HELENA, Mont. (AP) — The Montana Legislature voted Thursday to advance a bill that would ban transgender athletes from participating in school and university sports according to the gender with which they identify.
The governors of North Dakota and Kansas vetoed similar measures this week.
The Montana House and Senate approved the bill largely along party lines, after it was to become void if the federal government withholds education funding from the state over gender discrimination and an appeal by the state fails.
President Joe Biden signed an executive order on his first day in office banning discrimination based on gender, raising concern among officials in the Montana university system that $350 million in education funding — mostly for student loans and grants — could be on the line if the measure is signed into law.
In the state House, the amended bill passed 60-39. In the Senate, it was advanced with a 27-23 vote, after several Republican lawmakers joined Democrats in voting against it.
The House and Senate must vote one more time before it can go to Republican Gov. Greg Gianforte, who has not said if he would sign the measure into law.
Supporters of the bill say it will ensure the playing field in girls’ sports remains fair. However, a by The Associated Press found that in more than 20 states where such bills were proposed this year, most bill sponsors could not cite a single instance in their own state or region where such participation has caused problems.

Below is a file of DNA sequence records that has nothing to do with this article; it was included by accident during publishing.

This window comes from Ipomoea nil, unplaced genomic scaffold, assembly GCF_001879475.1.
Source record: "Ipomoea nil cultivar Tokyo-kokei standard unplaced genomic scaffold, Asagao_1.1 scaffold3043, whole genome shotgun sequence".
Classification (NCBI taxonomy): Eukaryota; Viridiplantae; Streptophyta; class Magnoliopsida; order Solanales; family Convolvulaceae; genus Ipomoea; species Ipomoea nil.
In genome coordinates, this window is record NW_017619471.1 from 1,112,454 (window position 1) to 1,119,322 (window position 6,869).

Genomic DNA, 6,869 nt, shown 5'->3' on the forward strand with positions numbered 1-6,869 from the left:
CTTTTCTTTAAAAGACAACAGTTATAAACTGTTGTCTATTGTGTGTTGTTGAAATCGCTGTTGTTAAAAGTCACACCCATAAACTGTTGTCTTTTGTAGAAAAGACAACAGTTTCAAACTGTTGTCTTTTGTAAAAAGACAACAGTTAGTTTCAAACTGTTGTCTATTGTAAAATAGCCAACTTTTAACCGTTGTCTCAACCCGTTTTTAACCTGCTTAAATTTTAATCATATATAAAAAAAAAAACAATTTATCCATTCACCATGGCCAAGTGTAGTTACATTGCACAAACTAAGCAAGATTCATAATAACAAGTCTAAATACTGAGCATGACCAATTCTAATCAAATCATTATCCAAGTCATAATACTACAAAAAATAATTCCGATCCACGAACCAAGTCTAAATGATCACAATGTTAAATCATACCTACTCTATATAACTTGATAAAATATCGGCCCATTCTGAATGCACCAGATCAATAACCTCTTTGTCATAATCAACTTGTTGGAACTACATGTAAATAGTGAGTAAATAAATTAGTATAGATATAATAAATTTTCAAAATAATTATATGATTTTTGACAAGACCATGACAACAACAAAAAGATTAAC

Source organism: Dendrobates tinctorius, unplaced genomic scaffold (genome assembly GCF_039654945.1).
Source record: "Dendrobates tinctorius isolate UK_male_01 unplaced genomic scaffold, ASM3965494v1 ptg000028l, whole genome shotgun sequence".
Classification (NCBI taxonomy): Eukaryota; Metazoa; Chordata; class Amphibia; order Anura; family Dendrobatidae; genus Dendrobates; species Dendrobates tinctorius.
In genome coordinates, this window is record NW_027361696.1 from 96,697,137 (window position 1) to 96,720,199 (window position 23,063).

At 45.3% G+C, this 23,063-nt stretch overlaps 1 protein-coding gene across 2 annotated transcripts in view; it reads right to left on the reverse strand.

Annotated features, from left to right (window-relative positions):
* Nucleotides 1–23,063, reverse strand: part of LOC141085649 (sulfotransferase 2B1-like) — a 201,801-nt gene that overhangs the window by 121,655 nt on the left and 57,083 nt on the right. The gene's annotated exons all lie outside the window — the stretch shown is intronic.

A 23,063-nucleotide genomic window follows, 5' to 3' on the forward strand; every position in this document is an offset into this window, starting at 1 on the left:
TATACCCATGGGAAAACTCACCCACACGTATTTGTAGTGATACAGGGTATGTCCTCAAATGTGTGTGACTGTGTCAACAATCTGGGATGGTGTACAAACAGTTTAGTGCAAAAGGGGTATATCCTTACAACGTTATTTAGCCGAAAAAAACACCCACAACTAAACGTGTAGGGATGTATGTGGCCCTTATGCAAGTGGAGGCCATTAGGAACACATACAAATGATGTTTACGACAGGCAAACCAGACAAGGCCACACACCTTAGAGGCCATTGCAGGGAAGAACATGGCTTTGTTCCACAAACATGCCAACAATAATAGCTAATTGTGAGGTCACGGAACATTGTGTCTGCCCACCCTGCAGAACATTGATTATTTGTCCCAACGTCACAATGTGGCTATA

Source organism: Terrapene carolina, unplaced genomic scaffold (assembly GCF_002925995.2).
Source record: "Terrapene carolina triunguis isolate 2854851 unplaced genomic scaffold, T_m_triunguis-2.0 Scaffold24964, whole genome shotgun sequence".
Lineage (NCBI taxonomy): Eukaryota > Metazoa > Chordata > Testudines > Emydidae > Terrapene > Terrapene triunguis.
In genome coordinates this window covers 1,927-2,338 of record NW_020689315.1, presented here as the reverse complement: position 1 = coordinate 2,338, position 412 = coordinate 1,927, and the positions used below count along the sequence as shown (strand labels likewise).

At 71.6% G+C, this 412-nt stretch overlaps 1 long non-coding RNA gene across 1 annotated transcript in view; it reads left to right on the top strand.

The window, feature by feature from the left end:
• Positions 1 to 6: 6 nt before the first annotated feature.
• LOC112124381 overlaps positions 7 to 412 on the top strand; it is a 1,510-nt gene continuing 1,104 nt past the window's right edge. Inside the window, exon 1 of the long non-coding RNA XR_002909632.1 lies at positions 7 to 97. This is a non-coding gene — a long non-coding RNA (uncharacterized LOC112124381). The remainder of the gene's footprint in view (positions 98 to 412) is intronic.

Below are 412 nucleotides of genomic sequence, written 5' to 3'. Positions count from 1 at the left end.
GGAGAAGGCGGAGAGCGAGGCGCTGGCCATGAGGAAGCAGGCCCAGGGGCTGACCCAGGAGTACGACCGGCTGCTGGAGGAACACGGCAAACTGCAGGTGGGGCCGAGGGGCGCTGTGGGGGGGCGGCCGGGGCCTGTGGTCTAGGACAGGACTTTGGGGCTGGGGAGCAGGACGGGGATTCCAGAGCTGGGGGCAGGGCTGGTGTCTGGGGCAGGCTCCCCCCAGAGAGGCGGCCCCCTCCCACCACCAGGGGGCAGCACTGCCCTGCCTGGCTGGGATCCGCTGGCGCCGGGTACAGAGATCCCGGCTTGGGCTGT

North Dakota's Republican Gov. Doug Burgum similar legislation Wednesday, saying that fairness in girls’ sports is not in danger. In , Democratic Gov. Laura Kelly vetoed a similar bill Thursday after calling it “regressive.”
“We should probably follow suit, and have a little more respect for our friends and neighbors,” Montana Sen. Ryan Lynch, a Democrat, said Thursday.
Opponents of the measure say it further harms already marginalized transgender youth. They have also raised concern over statements by the NCAA indicating the organization could revoke the opportunity to host championship events in states where such laws have been enacted, including popular football events in Montana’s two largest universities.
Sen. Keith Regier, a Republican who carried the legislation in the Montana Senate, dismissed the concern, saying, “It’s an old argument from back when Idaho was the only state to have this law."
Three Republican-controlled states have signed similar measures into law this year – Arkansas, Mississippi and Tennessee. Idaho's law was blocked by a court ruling last year.
Samuels is a corps member for The Associated Press/Report for America Statehouse News Initiative. Report for America is a nonprofit national service program that places journalists in local newsrooms to report on undercovered issues.